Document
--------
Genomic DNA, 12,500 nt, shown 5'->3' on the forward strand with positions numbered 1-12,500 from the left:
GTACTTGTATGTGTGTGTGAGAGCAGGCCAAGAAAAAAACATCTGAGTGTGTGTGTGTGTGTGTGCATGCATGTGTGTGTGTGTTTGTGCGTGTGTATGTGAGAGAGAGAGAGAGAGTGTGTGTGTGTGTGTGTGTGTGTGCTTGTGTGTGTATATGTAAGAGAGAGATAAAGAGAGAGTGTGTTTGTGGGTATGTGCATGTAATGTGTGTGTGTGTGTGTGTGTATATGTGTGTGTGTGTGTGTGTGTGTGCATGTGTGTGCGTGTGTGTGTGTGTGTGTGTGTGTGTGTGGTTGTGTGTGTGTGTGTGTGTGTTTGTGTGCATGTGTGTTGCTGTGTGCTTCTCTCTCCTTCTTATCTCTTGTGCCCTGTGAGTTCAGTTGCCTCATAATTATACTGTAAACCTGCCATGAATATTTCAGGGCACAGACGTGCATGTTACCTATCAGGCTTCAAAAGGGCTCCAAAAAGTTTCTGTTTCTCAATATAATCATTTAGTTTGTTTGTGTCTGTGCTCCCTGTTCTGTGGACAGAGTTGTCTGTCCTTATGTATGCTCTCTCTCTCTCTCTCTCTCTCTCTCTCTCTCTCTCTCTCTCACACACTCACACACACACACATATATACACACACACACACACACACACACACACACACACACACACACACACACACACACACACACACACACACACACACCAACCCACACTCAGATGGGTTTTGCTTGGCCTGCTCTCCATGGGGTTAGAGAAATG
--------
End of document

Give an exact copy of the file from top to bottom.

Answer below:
Genomic DNA, 12,500 nt, shown 5'->3' on the forward strand with positions numbered 1-12,500 from the left:
GTACTTGTATGTGTGTGTGAGAGCAGGCCAAGAAAAAAACATCTGAGTGTGTGTGTGTGTGTGTGCATGCATGTGTGTGTGTGTTTGTGCGTGTGTATGTGAGAGAGAGAGAGAGAGTGTGTGTGTGTGTGTGTGTGTGTGCTTGTGTGTGTATATGTAAGAGAGAGATAAAGAGAGAGTGTGTTTGTGGGTATGTGCATGTAATGTGTGTGTGTGTGTGTGTGTATATGTGTGTGTGTGTGTGTGTGTGTGCATGTGTGTGCGTGTGTGTGTGTGTGTGTGTGTGTGTGTGGTTGTGTGTGTGTGTGTGTGTGTTTGTGTGCATGTGTGTTGCTGTGTGCTTCTCTCTCCTTCTTATCTCTTGTGCCCTGTGAGTTCAGTTGCCTCATAATTATACTGTAAACCTGCCATGAATATTTCAGGGCACAGACGTGCATGTTACCTATCAGGCTTCAAAAGGGCTCCAAAAAGTTTCTGTTTCTCAATATAATCATTTAGTTTGTTTGTGTCTGTGCTCCCTGTTCTGTGGACAGAGTTGTCTGTCCTTATGTATGCTCTCTCTCTCTCTCTCTCTCTCTCTCTCTCTCTCTCTCTCTCACACACTCACACACACACACATATATACACACACACACACACACACACACACACACACACACACACACACACACACACACACACACACACACACACACACCAACCCACACTCAGATGGGTTTTGCTTGGCCTGCTCTCCATGGGGTTAGAGAAATG